Old tools as new support for on farm conservation of different types of maize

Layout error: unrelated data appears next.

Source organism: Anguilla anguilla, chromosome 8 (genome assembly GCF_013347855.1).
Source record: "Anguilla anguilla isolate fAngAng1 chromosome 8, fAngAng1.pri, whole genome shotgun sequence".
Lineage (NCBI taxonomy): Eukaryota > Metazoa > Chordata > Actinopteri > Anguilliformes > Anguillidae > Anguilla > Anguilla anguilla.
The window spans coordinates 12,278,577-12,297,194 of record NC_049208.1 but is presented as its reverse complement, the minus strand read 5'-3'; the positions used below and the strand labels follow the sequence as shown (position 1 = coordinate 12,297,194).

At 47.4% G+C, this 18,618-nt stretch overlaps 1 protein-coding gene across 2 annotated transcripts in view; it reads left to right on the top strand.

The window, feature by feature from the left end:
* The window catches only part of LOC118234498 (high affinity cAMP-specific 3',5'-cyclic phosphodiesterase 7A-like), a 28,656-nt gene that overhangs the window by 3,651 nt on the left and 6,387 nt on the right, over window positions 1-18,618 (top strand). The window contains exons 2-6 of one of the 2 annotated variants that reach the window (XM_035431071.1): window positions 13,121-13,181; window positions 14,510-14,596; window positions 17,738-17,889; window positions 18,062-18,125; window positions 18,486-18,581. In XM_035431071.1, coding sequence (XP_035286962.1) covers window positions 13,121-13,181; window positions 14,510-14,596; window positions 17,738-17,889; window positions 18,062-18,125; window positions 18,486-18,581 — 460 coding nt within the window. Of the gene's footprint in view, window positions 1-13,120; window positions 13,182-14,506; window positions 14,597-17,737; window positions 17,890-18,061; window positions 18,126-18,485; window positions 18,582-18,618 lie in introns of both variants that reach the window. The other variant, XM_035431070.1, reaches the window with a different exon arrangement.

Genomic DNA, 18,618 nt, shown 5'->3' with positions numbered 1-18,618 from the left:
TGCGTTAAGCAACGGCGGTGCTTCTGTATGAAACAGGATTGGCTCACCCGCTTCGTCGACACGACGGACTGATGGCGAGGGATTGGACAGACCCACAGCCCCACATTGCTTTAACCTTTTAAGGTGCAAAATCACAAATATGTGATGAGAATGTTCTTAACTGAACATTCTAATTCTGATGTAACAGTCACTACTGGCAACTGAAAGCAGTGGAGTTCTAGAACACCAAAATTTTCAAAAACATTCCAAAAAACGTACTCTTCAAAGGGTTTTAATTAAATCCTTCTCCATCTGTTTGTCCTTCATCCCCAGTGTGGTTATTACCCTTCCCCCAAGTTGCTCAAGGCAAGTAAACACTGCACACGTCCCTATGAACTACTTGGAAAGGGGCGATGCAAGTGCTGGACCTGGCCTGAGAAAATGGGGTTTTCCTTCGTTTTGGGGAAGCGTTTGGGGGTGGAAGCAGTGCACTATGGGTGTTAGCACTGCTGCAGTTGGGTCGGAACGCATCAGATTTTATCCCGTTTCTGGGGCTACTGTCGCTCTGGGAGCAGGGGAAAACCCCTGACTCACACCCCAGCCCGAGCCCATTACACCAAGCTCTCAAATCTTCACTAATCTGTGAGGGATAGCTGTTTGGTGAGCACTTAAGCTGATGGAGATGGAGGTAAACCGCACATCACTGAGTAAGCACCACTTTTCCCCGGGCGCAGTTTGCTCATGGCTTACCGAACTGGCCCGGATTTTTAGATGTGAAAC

A germplasm collection should represent the diversity of the target species and the gene pools associated with it. However, it is critical to establish collection plans which ensure such representativeness. At times it is difficult to identify the best strategy for collecting domesticated species that are conserved in situ/on farm, since, in general, the magnitude of the diversity existing in a geographical area was hitherto unknown. The Diversity Census methodology was developed for previous diagnosis of the diversity of Zea mays subsp. mays L., conserved by farmers in two municipalities in the far western region of the state of Santa Catarina, southern Brazil. The Diversity Census database allowed for the identification of the best strategy to collect different types of maize landraces. Thus, tests were carried out using two methods described for Core Collections (Modified Random Sampling and Maximization) and a third statistical method for random sampling, stratified by farm area. The Maximization method enabled the capture of all the morphological variation of the traits evaluated in the Diversity Census from the smallest sample size. The relevance of this result is the feasibility of adapting the Core Collection strategy in order to plan more efficient expeditions to collect maize landraces conserved in microregions. Such planning allows for organizing the collection work efficiently, reducing costs, simplifying the work of characterization and helping to plan integrated strategies of in situ/on fam conservation.
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